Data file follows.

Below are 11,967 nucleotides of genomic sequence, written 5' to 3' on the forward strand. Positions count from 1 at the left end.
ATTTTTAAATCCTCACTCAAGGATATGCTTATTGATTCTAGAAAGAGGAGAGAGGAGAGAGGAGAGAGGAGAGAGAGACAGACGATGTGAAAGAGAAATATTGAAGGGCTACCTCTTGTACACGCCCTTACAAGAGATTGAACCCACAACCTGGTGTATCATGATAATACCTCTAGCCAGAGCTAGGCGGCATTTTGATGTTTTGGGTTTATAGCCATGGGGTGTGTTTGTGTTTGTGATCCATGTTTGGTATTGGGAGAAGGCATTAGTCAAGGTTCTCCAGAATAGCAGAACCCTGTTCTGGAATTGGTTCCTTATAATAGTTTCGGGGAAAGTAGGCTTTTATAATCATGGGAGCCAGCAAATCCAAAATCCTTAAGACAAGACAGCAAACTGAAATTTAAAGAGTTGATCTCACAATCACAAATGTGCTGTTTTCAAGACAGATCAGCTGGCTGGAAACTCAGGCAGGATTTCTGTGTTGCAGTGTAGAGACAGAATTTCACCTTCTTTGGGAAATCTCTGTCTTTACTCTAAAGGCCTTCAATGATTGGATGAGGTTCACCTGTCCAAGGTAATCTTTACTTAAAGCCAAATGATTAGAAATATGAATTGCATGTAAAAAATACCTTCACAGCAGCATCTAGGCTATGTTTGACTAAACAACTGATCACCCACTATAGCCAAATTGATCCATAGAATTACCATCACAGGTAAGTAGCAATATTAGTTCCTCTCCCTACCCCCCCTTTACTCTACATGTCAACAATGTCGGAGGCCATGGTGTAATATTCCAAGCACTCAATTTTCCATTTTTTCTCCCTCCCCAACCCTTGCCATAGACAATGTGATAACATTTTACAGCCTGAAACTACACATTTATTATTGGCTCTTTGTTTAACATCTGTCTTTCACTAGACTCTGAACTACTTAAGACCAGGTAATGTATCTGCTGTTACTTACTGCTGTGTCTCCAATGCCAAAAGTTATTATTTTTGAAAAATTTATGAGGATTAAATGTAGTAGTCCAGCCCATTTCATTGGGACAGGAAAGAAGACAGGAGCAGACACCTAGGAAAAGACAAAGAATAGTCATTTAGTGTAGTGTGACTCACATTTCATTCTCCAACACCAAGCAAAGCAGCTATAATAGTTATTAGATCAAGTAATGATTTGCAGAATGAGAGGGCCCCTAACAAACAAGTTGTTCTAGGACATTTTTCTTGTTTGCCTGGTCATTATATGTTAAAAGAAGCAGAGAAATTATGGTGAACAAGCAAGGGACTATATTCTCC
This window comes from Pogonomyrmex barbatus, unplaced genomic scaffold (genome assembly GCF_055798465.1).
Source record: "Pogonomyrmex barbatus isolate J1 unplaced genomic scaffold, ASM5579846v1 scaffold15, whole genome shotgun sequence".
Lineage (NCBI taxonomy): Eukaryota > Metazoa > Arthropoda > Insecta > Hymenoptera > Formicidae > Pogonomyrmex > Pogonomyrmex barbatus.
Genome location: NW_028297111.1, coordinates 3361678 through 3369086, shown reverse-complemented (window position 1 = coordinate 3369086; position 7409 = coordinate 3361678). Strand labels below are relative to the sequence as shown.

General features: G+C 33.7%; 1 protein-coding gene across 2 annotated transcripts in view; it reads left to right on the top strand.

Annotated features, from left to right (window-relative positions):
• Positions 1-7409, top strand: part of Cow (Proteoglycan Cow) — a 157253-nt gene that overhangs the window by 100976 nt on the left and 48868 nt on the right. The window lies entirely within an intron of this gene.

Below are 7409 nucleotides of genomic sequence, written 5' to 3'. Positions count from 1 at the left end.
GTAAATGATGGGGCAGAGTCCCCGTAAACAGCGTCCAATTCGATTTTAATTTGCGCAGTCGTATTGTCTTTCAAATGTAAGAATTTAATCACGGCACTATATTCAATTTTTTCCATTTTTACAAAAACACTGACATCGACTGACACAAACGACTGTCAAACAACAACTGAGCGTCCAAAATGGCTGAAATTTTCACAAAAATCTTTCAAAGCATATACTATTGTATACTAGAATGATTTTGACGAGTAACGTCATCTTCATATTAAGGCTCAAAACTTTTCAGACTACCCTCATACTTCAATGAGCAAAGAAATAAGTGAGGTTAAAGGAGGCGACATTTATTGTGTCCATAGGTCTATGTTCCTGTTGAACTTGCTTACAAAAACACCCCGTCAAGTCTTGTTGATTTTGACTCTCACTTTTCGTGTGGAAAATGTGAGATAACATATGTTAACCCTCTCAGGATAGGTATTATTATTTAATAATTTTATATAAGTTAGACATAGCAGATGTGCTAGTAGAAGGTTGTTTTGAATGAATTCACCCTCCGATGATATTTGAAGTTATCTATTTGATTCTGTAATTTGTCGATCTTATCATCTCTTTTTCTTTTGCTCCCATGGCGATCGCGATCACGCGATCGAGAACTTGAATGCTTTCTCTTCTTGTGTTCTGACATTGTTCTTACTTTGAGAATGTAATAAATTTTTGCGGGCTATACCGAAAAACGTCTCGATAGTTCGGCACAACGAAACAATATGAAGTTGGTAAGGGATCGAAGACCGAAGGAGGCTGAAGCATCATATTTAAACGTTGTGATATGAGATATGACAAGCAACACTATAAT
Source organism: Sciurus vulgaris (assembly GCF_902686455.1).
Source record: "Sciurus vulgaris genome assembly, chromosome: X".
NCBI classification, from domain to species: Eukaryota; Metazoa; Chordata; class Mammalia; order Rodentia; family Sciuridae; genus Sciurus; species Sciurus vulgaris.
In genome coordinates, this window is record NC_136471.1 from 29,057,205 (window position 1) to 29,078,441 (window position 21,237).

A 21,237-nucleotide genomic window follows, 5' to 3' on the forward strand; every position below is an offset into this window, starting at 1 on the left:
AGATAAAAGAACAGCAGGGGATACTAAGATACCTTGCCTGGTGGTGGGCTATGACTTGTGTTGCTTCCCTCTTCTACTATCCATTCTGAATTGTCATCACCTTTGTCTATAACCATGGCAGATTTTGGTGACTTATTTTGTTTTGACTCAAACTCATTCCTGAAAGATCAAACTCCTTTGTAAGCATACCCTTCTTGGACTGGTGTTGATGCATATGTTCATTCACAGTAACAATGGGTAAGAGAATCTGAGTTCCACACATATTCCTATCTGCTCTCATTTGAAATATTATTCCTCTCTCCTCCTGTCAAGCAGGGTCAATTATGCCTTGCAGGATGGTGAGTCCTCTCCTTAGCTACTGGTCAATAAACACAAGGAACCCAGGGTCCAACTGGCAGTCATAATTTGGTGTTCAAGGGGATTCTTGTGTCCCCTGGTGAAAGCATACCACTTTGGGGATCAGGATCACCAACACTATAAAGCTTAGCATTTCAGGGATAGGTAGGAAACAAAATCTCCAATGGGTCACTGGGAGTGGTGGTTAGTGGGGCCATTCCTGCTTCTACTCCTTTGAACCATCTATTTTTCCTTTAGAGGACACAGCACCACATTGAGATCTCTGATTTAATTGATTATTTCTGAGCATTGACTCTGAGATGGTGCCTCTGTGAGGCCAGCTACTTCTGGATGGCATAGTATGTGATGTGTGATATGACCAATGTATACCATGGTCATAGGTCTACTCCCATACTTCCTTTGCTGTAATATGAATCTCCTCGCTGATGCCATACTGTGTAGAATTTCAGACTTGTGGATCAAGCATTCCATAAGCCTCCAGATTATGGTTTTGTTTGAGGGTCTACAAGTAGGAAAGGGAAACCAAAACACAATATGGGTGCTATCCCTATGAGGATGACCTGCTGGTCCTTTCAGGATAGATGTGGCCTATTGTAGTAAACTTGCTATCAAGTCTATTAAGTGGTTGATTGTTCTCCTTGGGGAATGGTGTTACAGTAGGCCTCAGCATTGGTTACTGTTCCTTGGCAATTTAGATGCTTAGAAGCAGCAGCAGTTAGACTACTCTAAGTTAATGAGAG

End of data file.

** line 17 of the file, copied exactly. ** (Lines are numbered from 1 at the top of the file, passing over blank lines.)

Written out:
AGATAAAAGAACAGCAGGGGATACTAAGATACCTTGCCTGGTGGTGGGCTATGACTTGTGTTGCTTCCCTCTTCTACTATCCATTCTGAATTGTCATCACCTTTGTCTATAACCATGGCAGATTTTGGTGACTTATTTTGTTTTGACTCAAACTCATTCCTGAAAGATCAAACTCCTTTGTAAGCATACCCTTCTTGGACTGGTGTTGATGCATATGTTCATTCACAGTAACAATGGGTAAGAGAATCTGAGTTCCACACATATTCCTATCTGCTCTCATTTGAAATATTATTCCTCTCTCCTCCTGTCAAGCAGGGTCAATTATGCCTTGCAGGATGGTGAGTCCTCTCCTTAGCTACTGGTCAATAAACACAAGGAACCCAGGGTCCAACTGGCAGTCATAATTTGGTGTTCAAGGGGATTCTTGTGTCCCCTGGTGAAAGCATACCACTTTGGGGATCAGGATCACCAACACTATAAAGCTTAGCATTTCAGGGATAGGTAGGAAACAAAATCTCCAATGGGTCACTGGGAGTGGTGGTTAGTGGGGCCATTCCTGCTTCTACTCCTTTGAACCATCTATTTTTCCTTTAGAGGACACAGCACCACATTGAGATCTCTGATTTAATTGATTATTTCTGAGCATTGACTCTGAGATGGTGCCTCTGTGAGGCCAGCTACTTCTGGATGGCATAGTATGTGATGTGTGATATGACCAATGTATACCATGGTCATAGGTCTACTCCCATACTTCCTTTGCTGTAATATGAATCTCCTCGCTGATGCCATACTGTGTAGAATTTCAGACTTGTGGATCAAGCATTCCATAAGCCTCCAGATTATGGTTTTGTTTGAGGGTCTACAAGTAGGAAAGGGAAACCAAAACACAATATGGGTGCTATCCCTATGAGGATGACCTGCTGGTCCTTTCAGGATAGATGTGGCCTATTGTAGTAAACTTGCTATCAAGTCTATTAAGTGGTTGATTGTTCTCCTTGGGGAATGGTGTTACAGTAGGCCTCAGCATTGGTTACTGTTCCTTGGCAATTTAGATGCTTAGAAGCAGCAGCAGTTAGACTACTCTAAGTTAATGAGAG